Petersen, L.H.; Gamperl, A.K. (2011). Cod (Gadus morhua) Cardiorespiratory Physiology and Hypoxia Tolerance following Acclimation to Low-Oxygen Conditions. Physiological And Biochemical Zoology. 84 (1) 18-31.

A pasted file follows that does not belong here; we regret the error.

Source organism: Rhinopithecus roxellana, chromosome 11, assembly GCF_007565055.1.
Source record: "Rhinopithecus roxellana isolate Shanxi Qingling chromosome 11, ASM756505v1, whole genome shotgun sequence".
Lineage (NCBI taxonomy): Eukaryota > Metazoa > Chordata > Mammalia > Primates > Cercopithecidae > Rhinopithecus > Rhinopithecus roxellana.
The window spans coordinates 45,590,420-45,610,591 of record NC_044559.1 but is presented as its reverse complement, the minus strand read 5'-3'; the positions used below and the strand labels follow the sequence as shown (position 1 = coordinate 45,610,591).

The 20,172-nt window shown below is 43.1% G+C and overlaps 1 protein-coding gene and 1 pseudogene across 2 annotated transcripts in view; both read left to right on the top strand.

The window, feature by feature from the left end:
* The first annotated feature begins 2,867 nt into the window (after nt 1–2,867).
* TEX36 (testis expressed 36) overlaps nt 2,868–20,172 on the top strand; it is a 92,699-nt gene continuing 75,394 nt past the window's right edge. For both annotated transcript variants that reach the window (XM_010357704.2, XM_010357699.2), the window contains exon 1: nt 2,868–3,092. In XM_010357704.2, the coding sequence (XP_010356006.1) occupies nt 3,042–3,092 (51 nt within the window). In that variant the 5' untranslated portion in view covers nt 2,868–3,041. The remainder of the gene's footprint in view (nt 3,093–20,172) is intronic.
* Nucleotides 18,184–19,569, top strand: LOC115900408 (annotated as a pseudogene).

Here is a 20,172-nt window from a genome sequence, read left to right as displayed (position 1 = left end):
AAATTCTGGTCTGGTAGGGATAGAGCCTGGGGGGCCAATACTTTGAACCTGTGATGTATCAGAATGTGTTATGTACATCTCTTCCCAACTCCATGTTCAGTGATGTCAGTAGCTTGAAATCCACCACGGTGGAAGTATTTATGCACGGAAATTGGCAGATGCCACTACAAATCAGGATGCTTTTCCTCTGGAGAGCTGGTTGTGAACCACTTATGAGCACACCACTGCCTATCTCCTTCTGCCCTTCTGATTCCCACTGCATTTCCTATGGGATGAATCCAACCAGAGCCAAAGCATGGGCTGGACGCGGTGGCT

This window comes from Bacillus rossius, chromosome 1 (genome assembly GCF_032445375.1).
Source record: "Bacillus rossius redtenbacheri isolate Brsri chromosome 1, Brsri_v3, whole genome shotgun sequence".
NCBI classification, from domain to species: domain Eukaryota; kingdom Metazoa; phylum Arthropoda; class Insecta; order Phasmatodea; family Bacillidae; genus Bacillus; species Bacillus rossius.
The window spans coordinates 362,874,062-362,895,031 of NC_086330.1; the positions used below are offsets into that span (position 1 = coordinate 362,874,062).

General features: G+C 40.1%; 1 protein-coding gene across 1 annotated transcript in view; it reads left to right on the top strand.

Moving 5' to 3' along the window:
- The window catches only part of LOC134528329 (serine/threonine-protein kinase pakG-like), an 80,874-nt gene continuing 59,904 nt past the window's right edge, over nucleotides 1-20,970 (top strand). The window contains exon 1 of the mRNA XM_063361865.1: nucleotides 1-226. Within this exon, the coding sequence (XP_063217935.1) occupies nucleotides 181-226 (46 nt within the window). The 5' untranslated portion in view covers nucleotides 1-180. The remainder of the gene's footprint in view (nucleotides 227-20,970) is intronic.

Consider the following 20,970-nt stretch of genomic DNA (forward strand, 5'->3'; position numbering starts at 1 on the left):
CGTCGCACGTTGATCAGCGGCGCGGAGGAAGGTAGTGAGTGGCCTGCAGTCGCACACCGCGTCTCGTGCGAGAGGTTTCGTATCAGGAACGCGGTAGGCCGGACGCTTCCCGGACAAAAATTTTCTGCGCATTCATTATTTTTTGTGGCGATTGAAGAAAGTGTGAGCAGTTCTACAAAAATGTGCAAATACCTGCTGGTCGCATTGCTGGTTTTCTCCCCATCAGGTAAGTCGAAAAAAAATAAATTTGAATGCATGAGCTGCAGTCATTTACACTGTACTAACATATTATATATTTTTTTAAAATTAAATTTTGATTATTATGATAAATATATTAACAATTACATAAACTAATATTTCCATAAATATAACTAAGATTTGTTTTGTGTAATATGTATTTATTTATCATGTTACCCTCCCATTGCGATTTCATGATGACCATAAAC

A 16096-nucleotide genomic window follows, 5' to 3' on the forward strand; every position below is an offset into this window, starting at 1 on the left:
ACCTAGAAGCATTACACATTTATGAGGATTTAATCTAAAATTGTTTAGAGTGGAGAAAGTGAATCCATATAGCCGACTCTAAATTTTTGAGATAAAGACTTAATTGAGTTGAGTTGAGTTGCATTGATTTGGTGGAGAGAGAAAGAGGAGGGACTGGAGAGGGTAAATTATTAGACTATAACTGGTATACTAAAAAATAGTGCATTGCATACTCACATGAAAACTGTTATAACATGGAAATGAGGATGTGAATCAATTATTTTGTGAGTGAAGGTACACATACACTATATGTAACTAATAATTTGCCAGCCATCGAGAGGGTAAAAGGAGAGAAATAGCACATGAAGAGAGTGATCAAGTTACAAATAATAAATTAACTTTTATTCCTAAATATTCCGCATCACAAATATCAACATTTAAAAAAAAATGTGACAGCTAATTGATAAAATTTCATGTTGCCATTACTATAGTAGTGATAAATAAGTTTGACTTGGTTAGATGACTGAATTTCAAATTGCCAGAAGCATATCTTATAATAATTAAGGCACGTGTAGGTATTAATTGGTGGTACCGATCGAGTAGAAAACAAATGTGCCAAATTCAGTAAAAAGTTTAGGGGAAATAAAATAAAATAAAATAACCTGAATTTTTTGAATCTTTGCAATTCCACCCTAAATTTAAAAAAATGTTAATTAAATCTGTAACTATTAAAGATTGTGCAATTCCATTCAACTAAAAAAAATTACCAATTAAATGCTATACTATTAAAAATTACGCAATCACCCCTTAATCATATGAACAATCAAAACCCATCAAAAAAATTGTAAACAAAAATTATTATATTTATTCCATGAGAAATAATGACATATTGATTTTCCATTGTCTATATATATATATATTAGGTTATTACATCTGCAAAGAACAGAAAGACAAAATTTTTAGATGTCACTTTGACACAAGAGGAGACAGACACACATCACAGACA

Previous research has shown that hypoxia-acclimated Atlantic cod (Gadus morhua) have significantly reduced cardiac function but can consume more oxygen for a given cardiac output (Q). However, it is not known (1) which physiological changes permit a greater "oxygen pulse" (oxygen consumed per mL of blood pumped) in hypoxia-acclimated individuals or (2) whether chronic exposure to low-oxygen conditions improves the hypoxia tolerance of cod. Thus, we exposed normoxia- and hypoxia-acclimated (>6 wk at a water oxygen partial pressure [P(w)o(2)] of similar to 8-9 kPa) cod to a graded normoxia challenge until loss of equilibrium occurred while recording the following cardiorespiratory variables: oxygen consumption (Mo-2), ventilatory rate, cardiac function (Q, heart rate f(H), and stroke volume S-V), ventral aortic blood pressure (P-VA), venous oxygen partial pressure (P(v)o(2)) and oxygen content (C(v)o(2)), plasma catecholamines, and blood hemoglobin ([Hb]) and hematocrit (Hct). In addition, we performed in vitro hemoglobin oxygen binding curves to examine whether hypoxia acclimation influences hemoglobin functional properties. Numerous physiological adjustments occurred in vivo during the >6 wk of hypoxia acclimation: that is, increased f(H), decreased S-V and Q, elevated [Hb], enhanced tissue oxygen extraction (by 10% at a P(w)o(2) of 20 kPa), and a more robust stress response as evidenced by circulating catecholamine levels that were two to eight times higher when fish were acutely exposed to severe hypoxia. In contrast, chronic hypoxia had no significant effect on the affinity of hemoglobin for oxygen, on in vitro hemoglobin oxygen carrying capacity, or on the cod's hypoxia tolerance (H-crit; the P(w)o(2) at which the fish lost equilibrium, which was 4.3 +/- 0.2 and 4.8 +/- 0.3 kPa in normoxia- and hypoxia-acclimated fish, respectively). These data suggest that while chronic hypoxia results in numerous physiological adjustments, these changes do not improve the cod's capacity to tolerate low-oxygen conditions.